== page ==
CU Denver takes China
An experience that transcends all boundaries
Almost every university talks about the importance of studying abroad. It offers students a one-of-a-kind experience where they get to broaden their horizons within their educational careers. While CU Denver offers a plethora of study abroad programs, the trip to China sets itself apart.
CU Denver offers students the opportunity to spend a semester, year, or more at the International College of Beijing (ICB) in Beijing, China. As a sort of “sister school,” ICB offers full degree programs in communications and economics for CU Denver students, and minors in a variety of disciplines including, math, philosophy, and international studies. Undergrads and graduates alike can dabble in some additional courses such as, English, history, political science, and accounting. Basically, there’s a little bit of something for everyone.
Additionally, there are CU Denver faculty over in China who teach their classes in English. While it doesn’t hurt to learn a few Mandarin phrases, it’s not required. ICB offers free Mandarin classes for students to learn enough to get around while they spend their time there, and it’s worth taking them up.
But what’s really unique about this program is that students at ICB have the chance to come to CU Denver to study as well. While those students have to know a little bit of English, they also have the opportunity to earn either a communications and economics degree.
Talking about this program is one thing, but it’s students and faculty who have experienced China firsthand and came back with stories to share that will make students want to pack their bags and head out.
Kirsten Lindholm is a communication professor who is also the China Operations Coordinator and oversees the daily operations of the semester in Beijing program. Professor Lindholm has spent five years in Beijing and encourages all students to take this trip. “One of the reasons I was over there for so long is because it’s so inexpensive. The total cost of the trip is way cheaper than what you would spend in tuition money here at CU,” said Lindholm. “There are scholarships available to pay for your airfare, your financial aid will go toward your tuition at ICB, and you can get meals for like $2.”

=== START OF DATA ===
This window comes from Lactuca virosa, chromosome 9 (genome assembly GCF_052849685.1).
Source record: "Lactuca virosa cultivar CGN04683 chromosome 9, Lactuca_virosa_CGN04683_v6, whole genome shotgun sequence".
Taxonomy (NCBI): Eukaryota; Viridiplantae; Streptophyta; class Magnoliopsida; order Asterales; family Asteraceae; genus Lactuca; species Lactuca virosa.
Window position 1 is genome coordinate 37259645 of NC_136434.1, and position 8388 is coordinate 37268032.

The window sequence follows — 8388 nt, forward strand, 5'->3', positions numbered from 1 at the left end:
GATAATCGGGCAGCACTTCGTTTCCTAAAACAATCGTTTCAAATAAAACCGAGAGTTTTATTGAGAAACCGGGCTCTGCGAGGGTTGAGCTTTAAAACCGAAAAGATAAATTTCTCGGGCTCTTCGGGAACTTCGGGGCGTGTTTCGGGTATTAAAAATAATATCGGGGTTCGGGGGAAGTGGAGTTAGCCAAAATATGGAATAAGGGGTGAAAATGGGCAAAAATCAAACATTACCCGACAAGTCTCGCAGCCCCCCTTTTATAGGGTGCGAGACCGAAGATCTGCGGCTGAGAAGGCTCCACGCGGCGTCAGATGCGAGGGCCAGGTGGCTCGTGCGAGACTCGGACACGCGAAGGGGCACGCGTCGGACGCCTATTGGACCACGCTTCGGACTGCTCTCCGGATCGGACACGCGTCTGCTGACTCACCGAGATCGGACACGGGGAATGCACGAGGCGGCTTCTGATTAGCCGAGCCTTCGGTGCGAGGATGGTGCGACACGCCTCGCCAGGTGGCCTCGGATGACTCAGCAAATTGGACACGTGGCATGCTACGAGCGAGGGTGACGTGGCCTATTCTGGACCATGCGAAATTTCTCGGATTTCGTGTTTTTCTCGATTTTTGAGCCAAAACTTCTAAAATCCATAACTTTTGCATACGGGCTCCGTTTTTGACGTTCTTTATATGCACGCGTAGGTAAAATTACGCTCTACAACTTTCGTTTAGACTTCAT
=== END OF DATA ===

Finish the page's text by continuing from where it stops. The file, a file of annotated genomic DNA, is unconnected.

As far as campus life goes, living accommodations are a luxury for CU students. Students live with one roommate, and their dorms are furnished and include a living room and full kitchen. Some courses will even take students on adventurous excursions like The Forbidden City, Chengdu (also known as The Panda City), and even The Great Wall—to let out the inner tourists. Who said you can’t have your cake and eat it too? “There’s so much to see that no matter how long you’re there you’ll just scratch the surface. Usually students end up extending their trip. They’ll go for a semester and decide they want to stay there for another semester or even a couple of years,” said Lindholm.
But studying abroad isn’t always sunshine and rainbows.There are some challenges both students and faculty face. “Communication can be hard sometimes as far as the language barrier goes, and pollution can get pretty bad, but they are working to improve it,” said Lindholm. “But I think all of this is what makes it exciting. I had this image of what China was like in my mind, but it’s way more futuristic and modern and the opposite of what many people might think.”
The best way for students to make the most out of their experience is to put themselves out there and make friends with the Chinese students at ICB. For example, Connor Best, who is currently studying at ICB. “You have to take the initiative to get to know the people around here or you won’t be able to connect with anyone very well. But once you do make friends, places like Wudaokou— an extremely vibrant and fun area due to the proximity of other universities around—will make your experience nearly impossible to be bored, and you get to enjoy it with the people around you,” Best said.
For the adventurous souls out there looking for a challenge, consider taking a semester out in China. Every single day feels like an accomplishment in itself. It’s a country that takes students out of their comfort zones, and the way the program is structured allows students to connect with a diverse group of people; there’s never a dull moment. Applications for next year are due on April 15.
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